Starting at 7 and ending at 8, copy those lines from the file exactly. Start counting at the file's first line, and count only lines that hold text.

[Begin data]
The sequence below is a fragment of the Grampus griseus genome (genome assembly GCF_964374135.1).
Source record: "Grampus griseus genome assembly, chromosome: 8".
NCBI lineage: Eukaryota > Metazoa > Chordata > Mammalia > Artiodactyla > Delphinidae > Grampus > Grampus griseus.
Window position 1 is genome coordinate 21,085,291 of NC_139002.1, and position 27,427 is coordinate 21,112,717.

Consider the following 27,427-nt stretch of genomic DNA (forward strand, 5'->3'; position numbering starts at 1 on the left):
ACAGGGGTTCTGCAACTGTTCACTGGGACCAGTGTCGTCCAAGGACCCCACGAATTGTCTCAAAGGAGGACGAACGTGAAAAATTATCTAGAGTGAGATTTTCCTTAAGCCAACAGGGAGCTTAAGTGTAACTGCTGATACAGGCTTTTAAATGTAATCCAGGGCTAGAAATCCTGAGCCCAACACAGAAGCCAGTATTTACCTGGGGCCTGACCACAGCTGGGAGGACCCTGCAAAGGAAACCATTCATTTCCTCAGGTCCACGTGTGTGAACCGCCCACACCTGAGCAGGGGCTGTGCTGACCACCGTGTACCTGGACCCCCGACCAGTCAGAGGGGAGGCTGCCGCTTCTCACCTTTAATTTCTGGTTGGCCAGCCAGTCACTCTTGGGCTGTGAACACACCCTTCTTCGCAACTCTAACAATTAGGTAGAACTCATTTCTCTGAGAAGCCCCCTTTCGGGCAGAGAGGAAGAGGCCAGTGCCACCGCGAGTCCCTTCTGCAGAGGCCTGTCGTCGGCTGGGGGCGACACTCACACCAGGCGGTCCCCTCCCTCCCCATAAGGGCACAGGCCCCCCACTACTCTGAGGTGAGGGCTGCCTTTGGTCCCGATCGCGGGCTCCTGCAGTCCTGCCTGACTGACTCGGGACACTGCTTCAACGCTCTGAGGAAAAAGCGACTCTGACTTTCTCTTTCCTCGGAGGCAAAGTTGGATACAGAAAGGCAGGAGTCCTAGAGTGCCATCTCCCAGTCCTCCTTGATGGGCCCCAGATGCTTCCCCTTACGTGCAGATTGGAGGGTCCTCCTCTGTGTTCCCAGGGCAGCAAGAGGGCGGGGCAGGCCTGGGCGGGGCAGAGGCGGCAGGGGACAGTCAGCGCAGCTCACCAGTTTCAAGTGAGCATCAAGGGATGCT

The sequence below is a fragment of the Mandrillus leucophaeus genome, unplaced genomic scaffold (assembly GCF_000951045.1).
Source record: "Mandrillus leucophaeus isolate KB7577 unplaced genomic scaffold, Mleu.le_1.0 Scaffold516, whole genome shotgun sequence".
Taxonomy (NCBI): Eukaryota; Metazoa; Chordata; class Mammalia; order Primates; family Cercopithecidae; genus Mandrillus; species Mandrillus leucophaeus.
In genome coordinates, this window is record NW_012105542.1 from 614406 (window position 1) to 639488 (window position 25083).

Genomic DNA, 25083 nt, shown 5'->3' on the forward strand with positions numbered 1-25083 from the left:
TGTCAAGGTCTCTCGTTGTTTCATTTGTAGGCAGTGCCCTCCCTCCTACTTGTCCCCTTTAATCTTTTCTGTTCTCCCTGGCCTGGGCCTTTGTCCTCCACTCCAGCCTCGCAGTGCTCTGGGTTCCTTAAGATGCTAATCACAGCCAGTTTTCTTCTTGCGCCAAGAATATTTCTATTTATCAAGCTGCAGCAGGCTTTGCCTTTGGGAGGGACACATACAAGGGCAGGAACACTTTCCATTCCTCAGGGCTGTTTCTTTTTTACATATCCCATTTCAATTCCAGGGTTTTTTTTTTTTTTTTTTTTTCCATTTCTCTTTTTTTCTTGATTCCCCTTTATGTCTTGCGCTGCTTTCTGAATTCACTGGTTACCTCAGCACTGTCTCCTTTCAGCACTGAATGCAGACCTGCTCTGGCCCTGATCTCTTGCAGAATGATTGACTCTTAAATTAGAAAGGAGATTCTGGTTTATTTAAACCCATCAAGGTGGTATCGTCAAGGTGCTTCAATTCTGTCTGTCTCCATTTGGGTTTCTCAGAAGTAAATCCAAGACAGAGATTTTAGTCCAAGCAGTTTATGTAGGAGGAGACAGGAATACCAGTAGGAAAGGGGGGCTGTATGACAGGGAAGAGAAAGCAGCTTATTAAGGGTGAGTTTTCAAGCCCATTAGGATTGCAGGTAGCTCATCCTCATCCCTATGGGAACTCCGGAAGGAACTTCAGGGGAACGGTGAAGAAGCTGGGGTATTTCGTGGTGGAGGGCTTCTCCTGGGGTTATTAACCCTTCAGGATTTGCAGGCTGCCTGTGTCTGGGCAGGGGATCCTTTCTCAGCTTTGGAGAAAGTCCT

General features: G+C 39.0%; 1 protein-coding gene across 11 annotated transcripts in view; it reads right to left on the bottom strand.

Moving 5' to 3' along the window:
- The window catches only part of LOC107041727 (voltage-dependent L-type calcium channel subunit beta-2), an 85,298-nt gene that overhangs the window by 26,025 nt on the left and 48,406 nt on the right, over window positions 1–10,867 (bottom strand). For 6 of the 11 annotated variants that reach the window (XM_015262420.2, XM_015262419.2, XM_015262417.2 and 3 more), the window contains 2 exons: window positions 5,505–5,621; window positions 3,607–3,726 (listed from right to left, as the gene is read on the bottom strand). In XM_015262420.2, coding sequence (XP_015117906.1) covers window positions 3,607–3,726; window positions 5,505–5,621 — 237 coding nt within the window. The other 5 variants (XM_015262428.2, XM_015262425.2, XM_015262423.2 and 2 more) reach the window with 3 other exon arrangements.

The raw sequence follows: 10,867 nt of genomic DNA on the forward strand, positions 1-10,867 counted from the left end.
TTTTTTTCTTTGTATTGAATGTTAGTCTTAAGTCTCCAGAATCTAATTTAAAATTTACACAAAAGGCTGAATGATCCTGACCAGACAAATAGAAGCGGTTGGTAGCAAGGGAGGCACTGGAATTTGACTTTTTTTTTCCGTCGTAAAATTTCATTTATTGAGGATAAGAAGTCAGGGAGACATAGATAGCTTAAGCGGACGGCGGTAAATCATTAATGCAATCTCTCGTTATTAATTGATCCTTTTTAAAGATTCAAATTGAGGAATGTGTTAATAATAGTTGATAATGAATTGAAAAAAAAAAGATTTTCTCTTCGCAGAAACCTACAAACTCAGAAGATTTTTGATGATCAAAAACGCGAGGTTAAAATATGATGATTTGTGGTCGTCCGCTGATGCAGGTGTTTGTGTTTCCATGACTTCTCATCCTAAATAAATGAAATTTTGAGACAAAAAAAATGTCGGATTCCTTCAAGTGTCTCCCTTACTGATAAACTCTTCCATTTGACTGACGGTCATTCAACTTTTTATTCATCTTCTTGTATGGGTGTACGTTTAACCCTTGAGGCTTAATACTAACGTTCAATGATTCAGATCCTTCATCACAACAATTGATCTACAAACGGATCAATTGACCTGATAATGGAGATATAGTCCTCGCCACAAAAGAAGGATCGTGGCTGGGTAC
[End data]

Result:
The sequence below is a fragment of the Mandrillus leucophaeus genome, unplaced genomic scaffold (assembly GCF_000951045.1).
Source record: "Mandrillus leucophaeus isolate KB7577 unplaced genomic scaffold, Mleu.le_1.0 Scaffold516, whole genome shotgun sequence".